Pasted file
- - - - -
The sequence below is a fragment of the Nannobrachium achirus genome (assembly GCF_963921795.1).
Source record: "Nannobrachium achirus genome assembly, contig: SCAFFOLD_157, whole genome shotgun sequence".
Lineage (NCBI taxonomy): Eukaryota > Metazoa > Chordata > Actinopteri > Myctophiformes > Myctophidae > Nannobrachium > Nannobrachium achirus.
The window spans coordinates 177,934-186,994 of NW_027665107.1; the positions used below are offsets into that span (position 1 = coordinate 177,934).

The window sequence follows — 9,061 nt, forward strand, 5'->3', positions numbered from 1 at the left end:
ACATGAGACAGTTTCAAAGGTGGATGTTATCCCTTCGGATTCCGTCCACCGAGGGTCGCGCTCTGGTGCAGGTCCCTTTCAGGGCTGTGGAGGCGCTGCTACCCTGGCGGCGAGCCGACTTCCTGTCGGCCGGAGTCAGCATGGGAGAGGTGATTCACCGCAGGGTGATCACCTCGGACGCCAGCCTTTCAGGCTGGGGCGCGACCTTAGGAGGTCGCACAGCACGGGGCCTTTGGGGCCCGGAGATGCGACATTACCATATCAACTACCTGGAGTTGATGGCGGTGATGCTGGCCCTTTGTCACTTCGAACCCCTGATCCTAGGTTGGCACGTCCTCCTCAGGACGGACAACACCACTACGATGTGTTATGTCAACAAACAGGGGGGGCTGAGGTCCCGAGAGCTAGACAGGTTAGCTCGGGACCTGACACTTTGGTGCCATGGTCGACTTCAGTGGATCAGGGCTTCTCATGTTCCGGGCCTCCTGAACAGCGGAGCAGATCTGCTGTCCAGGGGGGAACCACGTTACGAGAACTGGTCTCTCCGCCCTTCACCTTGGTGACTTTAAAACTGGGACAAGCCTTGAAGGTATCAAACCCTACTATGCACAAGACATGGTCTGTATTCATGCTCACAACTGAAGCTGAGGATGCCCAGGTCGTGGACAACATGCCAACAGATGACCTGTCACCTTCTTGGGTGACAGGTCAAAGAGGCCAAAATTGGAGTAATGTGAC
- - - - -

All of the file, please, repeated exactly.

The sequence below is a fragment of the Nannobrachium achirus genome (assembly GCF_963921795.1).
Source record: "Nannobrachium achirus genome assembly, contig: SCAFFOLD_157, whole genome shotgun sequence".
Lineage (NCBI taxonomy): Eukaryota > Metazoa > Chordata > Actinopteri > Myctophiformes > Myctophidae > Nannobrachium > Nannobrachium achirus.
The window spans coordinates 177,934-186,994 of NW_027665107.1; the positions used below are offsets into that span (position 1 = coordinate 177,934).

The window sequence follows — 9,061 nt, forward strand, 5'->3', positions numbered from 1 at the left end:
ACATGAGACAGTTTCAAAGGTGGATGTTATCCCTTCGGATTCCGTCCACCGAGGGTCGCGCTCTGGTGCAGGTCCCTTTCAGGGCTGTGGAGGCGCTGCTACCCTGGCGGCGAGCCGACTTCCTGTCGGCCGGAGTCAGCATGGGAGAGGTGATTCACCGCAGGGTGATCACCTCGGACGCCAGCCTTTCAGGCTGGGGCGCGACCTTAGGAGGTCGCACAGCACGGGGCCTTTGGGGCCCGGAGATGCGACATTACCATATCAACTACCTGGAGTTGATGGCGGTGATGCTGGCCCTTTGTCACTTCGAACCCCTGATCCTAGGTTGGCACGTCCTCCTCAGGACGGACAACACCACTACGATGTGTTATGTCAACAAACAGGGGGGGCTGAGGTCCCGAGAGCTAGACAGGTTAGCTCGGGACCTGACACTTTGGTGCCATGGTCGACTTCAGTGGATCAGGGCTTCTCATGTTCCGGGCCTCCTGAACAGCGGAGCAGATCTGCTGTCCAGGGGGGAACCACGTTACGAGAACTGGTCTCTCCGCCCTTCACCTTGGTGACTTTAAAACTGGGACAAGCCTTGAAGGTATCAAACCCTACTATGCACAAGACATGGTCTGTATTCATGCTCACAACTGAAGCTGAGGATGCCCAGGTCGTGGACAACATGCCAACAGATGACCTGTCACCTTCTTGGGTGACAGGTCAAAGAGGCCAAAATTGGAGTAATGTGAC